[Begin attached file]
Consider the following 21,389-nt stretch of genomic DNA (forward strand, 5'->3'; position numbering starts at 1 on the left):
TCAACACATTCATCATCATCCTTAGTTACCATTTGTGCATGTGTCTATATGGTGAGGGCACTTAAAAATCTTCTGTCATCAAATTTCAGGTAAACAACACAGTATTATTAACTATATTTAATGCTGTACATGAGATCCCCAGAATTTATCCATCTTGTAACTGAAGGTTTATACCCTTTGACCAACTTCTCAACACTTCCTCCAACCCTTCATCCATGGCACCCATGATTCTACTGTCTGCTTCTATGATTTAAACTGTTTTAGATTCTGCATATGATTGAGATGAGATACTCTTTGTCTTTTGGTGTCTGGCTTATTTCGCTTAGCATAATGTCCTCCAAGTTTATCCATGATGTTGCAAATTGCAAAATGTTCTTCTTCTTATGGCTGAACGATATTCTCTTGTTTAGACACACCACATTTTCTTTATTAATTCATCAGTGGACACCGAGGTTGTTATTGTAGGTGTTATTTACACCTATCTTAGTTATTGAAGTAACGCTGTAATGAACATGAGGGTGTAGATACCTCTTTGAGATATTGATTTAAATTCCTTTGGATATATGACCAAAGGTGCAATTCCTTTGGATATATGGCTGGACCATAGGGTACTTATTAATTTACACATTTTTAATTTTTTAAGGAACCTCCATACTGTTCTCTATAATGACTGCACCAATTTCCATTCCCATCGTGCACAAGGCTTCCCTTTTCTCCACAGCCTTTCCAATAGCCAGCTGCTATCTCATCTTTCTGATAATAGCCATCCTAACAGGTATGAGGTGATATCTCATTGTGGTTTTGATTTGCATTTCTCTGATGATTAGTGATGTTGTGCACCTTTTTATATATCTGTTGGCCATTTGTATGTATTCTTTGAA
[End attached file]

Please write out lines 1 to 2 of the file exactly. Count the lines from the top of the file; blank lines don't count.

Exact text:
Consider the following 21,389-nt stretch of genomic DNA (forward strand, 5'->3'; position numbering starts at 1 on the left):
TCAACACATTCATCATCATCCTTAGTTACCATTTGTGCATGTGTCTATATGGTGAGGGCACTTAAAAATCTTCTGTCATCAAATTTCAGGTAAACAACACAGTATTATTAACTATATTTAATGCTGTACATGAGATCCCCAGAATTTATCCATCTTGTAACTGAAGGTTTATACCCTTTGACCAACTTCTCAACACTTCCTCCAACCCTTCATCCATGGCACCCATGATTCTACTGTCTGCTTCTATGATTTAAACTGTTTTAGATTCTGCATATGATTGAGATGAGATACTCTTTGTCTTTTGGTGTCTGGCTTATTTCGCTTAGCATAATGTCCTCCAAGTTTATCCATGATGTTGCAAATTGCAAAATGTTCTTCTTCTTATGGCTGAACGATATTCTCTTGTTTAGACACACCACATTTTCTTTATTAATTCATCAGTGGACACCGAGGTTGTTATTGTAGGTGTTATTTACACCTATCTTAGTTATTGAAGTAACGCTGTAATGAACATGAGGGTGTAGATACCTCTTTGAGATATTGATTTAAATTCCTTTGGATATATGACCAAAGGTGCAATTCCTTTGGATATATGGCTGGACCATAGGGTACTTATTAATTTACACATTTTTAATTTTTTAAGGAACCTCCATACTGTTCTCTATAATGACTGCACCAATTTCCATTCCCATCGTGCACAAGGCTTCCCTTTTCTCCACAGCCTTTCCAATAGCCAGCTGCTATCTCATCTTTCTGATAATAGCCATCCTAACAGGTATGAGGTGATATCTCATTGTGGTTTTGATTTGCATTTCTCTGATGATTAGTGATGTTGTGCACCTTTTTATATATCTGTTGGCCATTTGTATGTATTCTTTGAA